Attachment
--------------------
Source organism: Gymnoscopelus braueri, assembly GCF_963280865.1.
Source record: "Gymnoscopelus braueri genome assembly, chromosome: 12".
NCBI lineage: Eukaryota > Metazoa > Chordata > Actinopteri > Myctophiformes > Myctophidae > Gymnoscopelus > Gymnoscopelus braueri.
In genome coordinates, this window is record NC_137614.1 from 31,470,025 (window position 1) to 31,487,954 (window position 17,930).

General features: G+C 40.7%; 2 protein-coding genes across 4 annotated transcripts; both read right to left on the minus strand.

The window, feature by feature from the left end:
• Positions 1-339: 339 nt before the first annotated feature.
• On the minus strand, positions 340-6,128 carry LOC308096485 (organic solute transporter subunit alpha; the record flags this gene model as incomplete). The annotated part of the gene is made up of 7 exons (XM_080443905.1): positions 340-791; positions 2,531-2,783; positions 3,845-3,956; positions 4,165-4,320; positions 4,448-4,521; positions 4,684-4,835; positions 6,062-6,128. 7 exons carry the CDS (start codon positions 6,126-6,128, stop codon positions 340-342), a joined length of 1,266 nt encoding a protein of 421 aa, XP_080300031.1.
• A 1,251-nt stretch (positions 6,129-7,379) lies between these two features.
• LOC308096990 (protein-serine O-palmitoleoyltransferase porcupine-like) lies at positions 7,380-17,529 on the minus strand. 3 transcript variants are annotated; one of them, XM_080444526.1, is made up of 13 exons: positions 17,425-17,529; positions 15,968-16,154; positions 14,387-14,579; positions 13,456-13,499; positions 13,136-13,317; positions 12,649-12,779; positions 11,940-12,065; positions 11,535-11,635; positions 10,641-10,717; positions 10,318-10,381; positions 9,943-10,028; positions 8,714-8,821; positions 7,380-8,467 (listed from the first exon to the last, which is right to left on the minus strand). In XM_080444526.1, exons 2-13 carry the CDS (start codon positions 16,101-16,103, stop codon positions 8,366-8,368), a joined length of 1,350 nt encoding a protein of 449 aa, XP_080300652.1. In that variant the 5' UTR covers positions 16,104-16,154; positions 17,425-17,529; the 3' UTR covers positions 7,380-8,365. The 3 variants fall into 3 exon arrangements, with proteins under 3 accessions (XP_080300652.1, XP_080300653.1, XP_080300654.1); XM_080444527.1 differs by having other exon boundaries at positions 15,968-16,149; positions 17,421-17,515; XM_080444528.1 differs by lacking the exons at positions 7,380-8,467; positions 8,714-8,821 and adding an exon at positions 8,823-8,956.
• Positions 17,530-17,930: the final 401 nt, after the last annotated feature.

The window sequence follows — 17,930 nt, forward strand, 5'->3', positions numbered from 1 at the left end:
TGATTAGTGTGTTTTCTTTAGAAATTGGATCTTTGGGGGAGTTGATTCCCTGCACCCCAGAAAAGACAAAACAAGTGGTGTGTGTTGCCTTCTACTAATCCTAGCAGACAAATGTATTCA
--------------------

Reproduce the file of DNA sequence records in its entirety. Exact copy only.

Source organism: Gymnoscopelus braueri, assembly GCF_963280865.1.
Source record: "Gymnoscopelus braueri genome assembly, chromosome: 12".
NCBI lineage: Eukaryota > Metazoa > Chordata > Actinopteri > Myctophiformes > Myctophidae > Gymnoscopelus > Gymnoscopelus braueri.
In genome coordinates, this window is record NC_137614.1 from 31,470,025 (window position 1) to 31,487,954 (window position 17,930).

General features: G+C 40.7%; 2 protein-coding genes across 4 annotated transcripts; both read right to left on the minus strand.

The window, feature by feature from the left end:
• Positions 1-339: 339 nt before the first annotated feature.
• On the minus strand, positions 340-6,128 carry LOC308096485 (organic solute transporter subunit alpha; the record flags this gene model as incomplete). The annotated part of the gene is made up of 7 exons (XM_080443905.1): positions 340-791; positions 2,531-2,783; positions 3,845-3,956; positions 4,165-4,320; positions 4,448-4,521; positions 4,684-4,835; positions 6,062-6,128. 7 exons carry the CDS (start codon positions 6,126-6,128, stop codon positions 340-342), a joined length of 1,266 nt encoding a protein of 421 aa, XP_080300031.1.
• A 1,251-nt stretch (positions 6,129-7,379) lies between these two features.
• LOC308096990 (protein-serine O-palmitoleoyltransferase porcupine-like) lies at positions 7,380-17,529 on the minus strand. 3 transcript variants are annotated; one of them, XM_080444526.1, is made up of 13 exons: positions 17,425-17,529; positions 15,968-16,154; positions 14,387-14,579; positions 13,456-13,499; positions 13,136-13,317; positions 12,649-12,779; positions 11,940-12,065; positions 11,535-11,635; positions 10,641-10,717; positions 10,318-10,381; positions 9,943-10,028; positions 8,714-8,821; positions 7,380-8,467 (listed from the first exon to the last, which is right to left on the minus strand). In XM_080444526.1, exons 2-13 carry the CDS (start codon positions 16,101-16,103, stop codon positions 8,366-8,368), a joined length of 1,350 nt encoding a protein of 449 aa, XP_080300652.1. In that variant the 5' UTR covers positions 16,104-16,154; positions 17,425-17,529; the 3' UTR covers positions 7,380-8,365. The 3 variants fall into 3 exon arrangements, with proteins under 3 accessions (XP_080300652.1, XP_080300653.1, XP_080300654.1); XM_080444527.1 differs by having other exon boundaries at positions 15,968-16,149; positions 17,421-17,515; XM_080444528.1 differs by lacking the exons at positions 7,380-8,467; positions 8,714-8,821 and adding an exon at positions 8,823-8,956.
• Positions 17,530-17,930: the final 401 nt, after the last annotated feature.

The window sequence follows — 17,930 nt, forward strand, 5'->3', positions numbered from 1 at the left end:
TGATTAGTGTGTTTTCTTTAGAAATTGGATCTTTGGGGGAGTTGATTCCCTGCACCCCAGAAAAGACAAAACAAGTGGTGTGTGTTGCCTTCTACTAATCCTAGCAGACAAATGTATTCA